*How many varietals of wine have you made? Rudy – Up to present I have produced 12 or 13 varietals. The most difficult is Grenache due to it having a light body and can become tannic in a minute. Grenache requires balance and is extremely delicate. It is also difficult as it does not mature on the vine uniformly and must be picked between 22 to 26 brix. It is also my greatest and proudest for achieving acid, aromatics and tannins in balance in a single vintage.
*Can you describe your passion for wine? (MK -Here Rudy mentions some very insightful things) Rudy – wine is a design and art and a piece of history. Wine tells a tale of temperature (hot/cold), rain, seasonality, etc. Wine is a historian and expression of the time/vineyard. The chemistry could be different year to year.
*What is the best created thus far? (MK- He surprised me with his response as some of his best wines that I have tasted have been Cabernet Sauvignon and Chardonnays) Rudy – The 2004 Sauvignon Blanc at Ehlers Estate. In my opinion is the best hallmark of a varietal that was spot on.
*What will be the qualities or characteristics of your ultimate wine? Rudy – It will be one of my Cabernet Sauvignon’s. It will true and honest to Mother Nature and not forced to be something other than what is was supposed to be. I believe the winemaker should “listen” to the grapes in the vineyard and assist in their ultimate development. (MK-To this end he is doing this constantly for the various wines. We had a sidebar discussion for 20 minutes and what he calls recipe wines which not only destroy the notion of terroir but add residual sugar to appeal to the consumer).
*Happiest experience as a winemaker? Rudy – In 1998 and 2000 making a good wine from a bad year that was weather related. Also in 2011 I made an old world quality wine.
*You started as vineyard manager (still does some today), how did you make the transition to winemaker? Rudy – I originally tried retail wine sales, but wanted something more diverse. I think now my roots of graphic design, is now “in a bottle”.
*Are you married? Children? – (MK- While knowing his wife and that he had four children some insightful things came to light) Rudy – I was at a party at the Calistoga Inn at “Locals Night” and essentially knew everyone there but did not know this nice young blonde who just moved to Napa Valley from Southern California. I introduced myself and now Amy is my wife. We have four children 18, 17 and 15 year old twins. (MK- I will not get into details, but we spoke of parenting and with the same articulation as vineyards and wines, he talked about each one of his children being able to express their own identity. His view is shepherding and not changing their fundamental character. This could have been the highlight of our two plus hour conversation).
*What are you hobbies you enjoy? (MK- Having played a few rounds of golf with Rudy, I knew the answer before I asked it) Rudy – I enjoy golf and recently experienced an odd round due to time constraints. I played 9 holes early in the morning, worked during the day, had some after school activities with the kids and then at dusk finished the back 9 holes. I am fiercely competitive golfer but currently have little time to devote to it right now. My other passion is cooking.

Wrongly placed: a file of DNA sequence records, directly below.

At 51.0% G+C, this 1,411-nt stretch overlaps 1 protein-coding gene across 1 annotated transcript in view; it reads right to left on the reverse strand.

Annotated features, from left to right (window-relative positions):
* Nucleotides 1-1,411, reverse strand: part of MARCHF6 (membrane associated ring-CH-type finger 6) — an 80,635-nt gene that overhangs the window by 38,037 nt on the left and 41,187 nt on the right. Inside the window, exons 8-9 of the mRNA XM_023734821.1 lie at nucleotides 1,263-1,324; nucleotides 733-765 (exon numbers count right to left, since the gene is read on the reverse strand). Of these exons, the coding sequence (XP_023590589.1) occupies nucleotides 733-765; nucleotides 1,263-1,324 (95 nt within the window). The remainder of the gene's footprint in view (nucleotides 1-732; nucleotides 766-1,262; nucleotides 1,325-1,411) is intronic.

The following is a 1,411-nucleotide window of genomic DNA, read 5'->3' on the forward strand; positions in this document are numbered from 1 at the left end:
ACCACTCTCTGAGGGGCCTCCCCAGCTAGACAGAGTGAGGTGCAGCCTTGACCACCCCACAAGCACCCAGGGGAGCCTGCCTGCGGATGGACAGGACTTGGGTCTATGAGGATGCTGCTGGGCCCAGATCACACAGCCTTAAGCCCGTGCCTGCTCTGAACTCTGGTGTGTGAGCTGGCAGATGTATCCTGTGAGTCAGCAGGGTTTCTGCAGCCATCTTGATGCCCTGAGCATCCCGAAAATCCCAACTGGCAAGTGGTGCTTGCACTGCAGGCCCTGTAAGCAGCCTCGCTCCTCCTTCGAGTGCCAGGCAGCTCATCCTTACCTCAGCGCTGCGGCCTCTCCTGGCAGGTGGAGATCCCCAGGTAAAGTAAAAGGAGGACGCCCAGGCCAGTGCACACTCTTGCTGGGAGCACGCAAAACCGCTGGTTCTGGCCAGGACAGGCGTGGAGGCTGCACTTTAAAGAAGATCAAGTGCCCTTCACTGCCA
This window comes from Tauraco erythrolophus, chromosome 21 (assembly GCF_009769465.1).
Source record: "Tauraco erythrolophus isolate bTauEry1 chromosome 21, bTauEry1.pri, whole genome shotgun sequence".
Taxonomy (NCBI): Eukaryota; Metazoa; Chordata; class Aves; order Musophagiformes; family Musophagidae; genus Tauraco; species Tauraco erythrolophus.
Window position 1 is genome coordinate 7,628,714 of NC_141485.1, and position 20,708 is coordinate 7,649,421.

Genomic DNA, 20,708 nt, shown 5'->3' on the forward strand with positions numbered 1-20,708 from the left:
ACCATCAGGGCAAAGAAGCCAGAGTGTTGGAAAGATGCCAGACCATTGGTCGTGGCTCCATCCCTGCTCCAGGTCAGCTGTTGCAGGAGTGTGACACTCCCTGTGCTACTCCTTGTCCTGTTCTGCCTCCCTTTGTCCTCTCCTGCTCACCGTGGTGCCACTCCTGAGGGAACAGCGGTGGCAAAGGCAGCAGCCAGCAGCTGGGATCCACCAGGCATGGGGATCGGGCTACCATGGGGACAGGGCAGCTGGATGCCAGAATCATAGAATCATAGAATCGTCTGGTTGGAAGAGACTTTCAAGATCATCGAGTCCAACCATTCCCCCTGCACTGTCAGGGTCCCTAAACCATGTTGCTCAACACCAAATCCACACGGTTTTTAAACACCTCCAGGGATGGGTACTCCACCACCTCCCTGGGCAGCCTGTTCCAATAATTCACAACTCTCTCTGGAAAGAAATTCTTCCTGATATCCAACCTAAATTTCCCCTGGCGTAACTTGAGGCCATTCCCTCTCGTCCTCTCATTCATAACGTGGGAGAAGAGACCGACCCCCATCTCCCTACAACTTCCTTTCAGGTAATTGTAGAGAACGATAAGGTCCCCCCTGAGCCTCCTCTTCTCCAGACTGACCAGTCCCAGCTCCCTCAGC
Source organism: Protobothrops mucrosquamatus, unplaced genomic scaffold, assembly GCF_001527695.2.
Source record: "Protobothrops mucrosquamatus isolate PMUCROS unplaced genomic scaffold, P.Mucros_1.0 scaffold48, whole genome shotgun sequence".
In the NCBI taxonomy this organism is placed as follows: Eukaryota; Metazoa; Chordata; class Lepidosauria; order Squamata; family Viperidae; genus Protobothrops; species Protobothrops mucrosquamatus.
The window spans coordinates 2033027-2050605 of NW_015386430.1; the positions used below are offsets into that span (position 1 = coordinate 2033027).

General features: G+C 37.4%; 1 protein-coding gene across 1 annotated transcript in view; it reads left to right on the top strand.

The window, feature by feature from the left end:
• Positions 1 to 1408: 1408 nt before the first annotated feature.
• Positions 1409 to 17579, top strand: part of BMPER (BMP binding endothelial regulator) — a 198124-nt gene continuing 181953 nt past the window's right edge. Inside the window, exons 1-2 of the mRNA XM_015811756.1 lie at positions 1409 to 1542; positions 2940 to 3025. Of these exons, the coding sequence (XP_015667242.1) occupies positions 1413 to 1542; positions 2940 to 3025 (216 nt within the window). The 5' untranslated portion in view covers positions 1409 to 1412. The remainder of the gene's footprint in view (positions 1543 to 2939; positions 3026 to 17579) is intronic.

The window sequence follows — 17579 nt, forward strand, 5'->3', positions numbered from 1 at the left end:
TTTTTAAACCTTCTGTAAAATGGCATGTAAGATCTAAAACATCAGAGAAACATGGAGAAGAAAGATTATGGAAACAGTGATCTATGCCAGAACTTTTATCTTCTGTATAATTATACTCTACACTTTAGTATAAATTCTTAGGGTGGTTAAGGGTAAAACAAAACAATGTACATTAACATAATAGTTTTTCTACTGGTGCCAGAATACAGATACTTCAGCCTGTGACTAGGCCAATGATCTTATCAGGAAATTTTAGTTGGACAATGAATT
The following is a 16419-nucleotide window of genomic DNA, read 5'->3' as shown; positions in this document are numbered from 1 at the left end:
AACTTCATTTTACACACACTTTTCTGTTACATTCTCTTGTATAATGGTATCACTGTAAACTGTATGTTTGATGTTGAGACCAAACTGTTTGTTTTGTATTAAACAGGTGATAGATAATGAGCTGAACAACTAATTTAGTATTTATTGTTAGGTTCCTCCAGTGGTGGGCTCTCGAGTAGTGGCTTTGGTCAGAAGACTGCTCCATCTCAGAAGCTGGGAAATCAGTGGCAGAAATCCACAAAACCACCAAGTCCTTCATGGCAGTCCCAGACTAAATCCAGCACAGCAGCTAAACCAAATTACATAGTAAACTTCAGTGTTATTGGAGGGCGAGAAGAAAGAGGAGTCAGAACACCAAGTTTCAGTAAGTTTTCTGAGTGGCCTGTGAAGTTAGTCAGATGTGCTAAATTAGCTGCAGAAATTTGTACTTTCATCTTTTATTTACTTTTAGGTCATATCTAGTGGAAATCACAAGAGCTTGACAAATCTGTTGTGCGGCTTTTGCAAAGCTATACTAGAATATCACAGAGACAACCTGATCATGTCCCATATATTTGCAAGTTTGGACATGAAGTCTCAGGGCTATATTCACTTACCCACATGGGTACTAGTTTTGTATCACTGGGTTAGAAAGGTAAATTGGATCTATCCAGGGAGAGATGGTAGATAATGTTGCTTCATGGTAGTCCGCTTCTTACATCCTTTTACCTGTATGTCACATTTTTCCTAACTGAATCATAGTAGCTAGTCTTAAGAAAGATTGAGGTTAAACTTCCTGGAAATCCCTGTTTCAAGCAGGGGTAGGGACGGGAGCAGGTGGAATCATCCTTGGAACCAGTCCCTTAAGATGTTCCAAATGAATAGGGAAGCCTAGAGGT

At the end of our conversation, we both forgot to taste any wines and hurriedly tasted a 2016 Rapp Ranch Chardonnay from Carneros and soon to be released 2016 Shadybrook Cabernet Sauvignon. Will make up for this on the next visit.
This is one of the few formal interviews I have conducted and the only one with an established friend. Amazingly, you come to find out more in depth and personal convictions about a person than playing a round of golf trying to understand grunts and an occasional “high five”. Rudy is a poetic winemaker and exceptional father. Kudos my friend and keep making excellent wines!
For other stories on Rudy’s wines click below:
Allégorie Wines is a sister winery to Val du Vino in Murphys, California. Here winemaker Jonathon Phillips crafts some small batches of wine with “creative genius”. One of my personal favorites is the Spanish varietal Tempranillo. The name comes from the Spanish word temprano, which means “early” as it ripens earlier than other grapes in Spain. If you have visited any town in Spain, Tempranillo is available ubiquitously as Starbucks coffee shops here in the USA. On the eyes this wine is a brilliant purple color with medium to medium-heavy viscosity. On the nose, it starts out fresh and with black berry fruit. On the palate, you get the earthiness (dust), tobacco and a slight aged leather in the mouth. The finish picks up on the oak and the tannins are held in check with the cherry and slight vanilla. Paired with simple spicy chicken enchiladas, this was a delightful and mouth filling pairing.